Green of Irish is inspiring
Only one more day until St. Patrick’s Day.
Every year I seem to talk about St. Patrick and the driving out of serpents and how yucky I think green beer looks. Hands down when I think of St. Patrick’s Day, I think of the green shamrocks and leprechauns. Since I’m not likely to find one of the little guys with his pot of gold to share with you, the shamrock will have to be our topic.
The little trefoil known as the shamrock is a common clover that grows all over Ireland. The ancient Druids felt that the shamrock had magical powers and could keep away evil spirits. Part of this notion came from their belief that the number three was a sacred number. In Celtic mythology there is the Triple Goddess also known as the Three Morgans. This Goddess represents the Triple Mothers or the first beginnings of the early Celtic tribes.
In the time of Queen Victoria the shamrock was worn as a symbol to the Irish of the rebellion against the ongoing oppression from the Crown. The queen soon made it punishable by death to wear a shamrock on a military uniform. Then as commoners began wearing them openly it was known as the “wearing of the green.”
You will find now that throughout Ireland the shamrock has surpassed being just a spiritual symbol and is now commonly seen as a symbol of national pride.
One of the most common dishes that is associated with St. Patrick’s Day is corned beef and cabbage. I love both of these and they are easier to prepare then most people think.
Corned beef and cabbage
1 (4-pound) cured corned beef brisket, trimmed
16 cups water
2 cups chopped onion
1 cup chopped celery
1 cup chopped carrot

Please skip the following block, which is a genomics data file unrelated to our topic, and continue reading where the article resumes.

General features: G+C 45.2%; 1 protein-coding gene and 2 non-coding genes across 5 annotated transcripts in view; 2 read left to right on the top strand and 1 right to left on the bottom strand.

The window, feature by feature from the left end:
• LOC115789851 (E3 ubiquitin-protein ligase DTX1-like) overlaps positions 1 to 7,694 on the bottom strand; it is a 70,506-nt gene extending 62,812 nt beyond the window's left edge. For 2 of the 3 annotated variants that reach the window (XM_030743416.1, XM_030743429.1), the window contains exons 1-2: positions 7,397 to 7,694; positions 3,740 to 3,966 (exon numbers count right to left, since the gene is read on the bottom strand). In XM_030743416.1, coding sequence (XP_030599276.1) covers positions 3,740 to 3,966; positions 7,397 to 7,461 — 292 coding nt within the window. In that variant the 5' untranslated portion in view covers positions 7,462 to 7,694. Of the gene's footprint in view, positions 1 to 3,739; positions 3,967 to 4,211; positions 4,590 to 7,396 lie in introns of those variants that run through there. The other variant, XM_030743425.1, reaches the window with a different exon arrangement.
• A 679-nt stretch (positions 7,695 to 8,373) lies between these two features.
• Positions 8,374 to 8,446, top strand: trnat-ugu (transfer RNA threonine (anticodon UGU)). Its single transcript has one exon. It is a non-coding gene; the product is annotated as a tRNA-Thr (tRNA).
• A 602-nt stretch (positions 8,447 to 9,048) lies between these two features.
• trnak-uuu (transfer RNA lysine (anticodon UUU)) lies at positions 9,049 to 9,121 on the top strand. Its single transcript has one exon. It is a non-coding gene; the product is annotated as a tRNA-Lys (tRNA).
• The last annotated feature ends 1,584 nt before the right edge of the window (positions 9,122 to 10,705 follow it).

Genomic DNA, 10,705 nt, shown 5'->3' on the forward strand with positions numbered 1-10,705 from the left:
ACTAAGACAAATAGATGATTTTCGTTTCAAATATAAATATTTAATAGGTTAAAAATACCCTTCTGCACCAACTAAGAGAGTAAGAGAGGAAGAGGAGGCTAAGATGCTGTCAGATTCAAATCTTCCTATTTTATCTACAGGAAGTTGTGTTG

1 1/2 teaspoons pickling spice
3 garlic cloves, peeled
1 tablespoon caraway seeds
1 (2 1/2-pound) head green cabbage, cored and cut into 1-inch strips
1/2 cup dry breadcrumbs
1 (5-ounce) jar prepared horseradish, drained and squeezed dry
3 tablespoons Dijon mustard
Place brisket in a large stockpot; add water and next five ingredients. Bring to a boil and then cover, reduce your heat and simmer for three hours, reduce heat and simmer three hours. Remove brisket from the pot and place on a broiler rack that you have sprayed with nonstick vegetable spray.
Strain cooking liquid through a colander into a large pot, discarding any solids. Return liquid to pot, and add caraway seeds and cabbage. Bring to a boil, then reduce heat; simmer 15 to 20 minutes. Don’t over cook, cabbage is best when it still has a little firmness to it. Drain.
While cabbage is cooking, preheat broiler. Mix together the breadcrumbs and the horseradish. Spread the mustard over the topside of the brisket and press on the breadcrumb mixture.
Watch carefully and broil about three minutes or until lightly browned. Serve with the cabbage and a good hearty bread such as whole wheat or pumpernickel.
Christina Hall writes a weekly food column for The Natchez Democrat. She can be reached at firstname.lastname@example.org